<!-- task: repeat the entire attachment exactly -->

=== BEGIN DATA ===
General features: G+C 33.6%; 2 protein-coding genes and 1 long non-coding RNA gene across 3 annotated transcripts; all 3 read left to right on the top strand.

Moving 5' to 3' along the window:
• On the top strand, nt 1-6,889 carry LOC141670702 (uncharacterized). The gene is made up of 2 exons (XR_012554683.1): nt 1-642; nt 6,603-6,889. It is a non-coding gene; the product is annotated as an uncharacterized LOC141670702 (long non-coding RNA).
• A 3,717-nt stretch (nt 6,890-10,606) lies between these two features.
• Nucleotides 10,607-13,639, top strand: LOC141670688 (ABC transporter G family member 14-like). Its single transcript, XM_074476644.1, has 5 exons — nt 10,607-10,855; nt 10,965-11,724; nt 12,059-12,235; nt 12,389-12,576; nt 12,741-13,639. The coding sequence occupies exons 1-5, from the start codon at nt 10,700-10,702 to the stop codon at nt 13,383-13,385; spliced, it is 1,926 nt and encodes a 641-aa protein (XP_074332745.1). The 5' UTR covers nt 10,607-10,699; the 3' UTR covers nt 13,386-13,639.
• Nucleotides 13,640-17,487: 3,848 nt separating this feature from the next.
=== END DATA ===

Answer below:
General features: G+C 33.6%; 2 protein-coding genes and 1 long non-coding RNA gene across 3 annotated transcripts; all 3 read left to right on the top strand.

Moving 5' to 3' along the window:
• On the top strand, nt 1-6,889 carry LOC141670702 (uncharacterized). The gene is made up of 2 exons (XR_012554683.1): nt 1-642; nt 6,603-6,889. It is a non-coding gene; the product is annotated as an uncharacterized LOC141670702 (long non-coding RNA).
• A 3,717-nt stretch (nt 6,890-10,606) lies between these two features.
• Nucleotides 10,607-13,639, top strand: LOC141670688 (ABC transporter G family member 14-like). Its single transcript, XM_074476644.1, has 5 exons — nt 10,607-10,855; nt 10,965-11,724; nt 12,059-12,235; nt 12,389-12,576; nt 12,741-13,639. The coding sequence occupies exons 1-5, from the start codon at nt 10,700-10,702 to the stop codon at nt 13,383-13,385; spliced, it is 1,926 nt and encodes a 641-aa protein (XP_074332745.1). The 5' UTR covers nt 10,607-10,699; the 3' UTR covers nt 13,386-13,639.
• Nucleotides 13,640-17,487: 3,848 nt separating this feature from the next.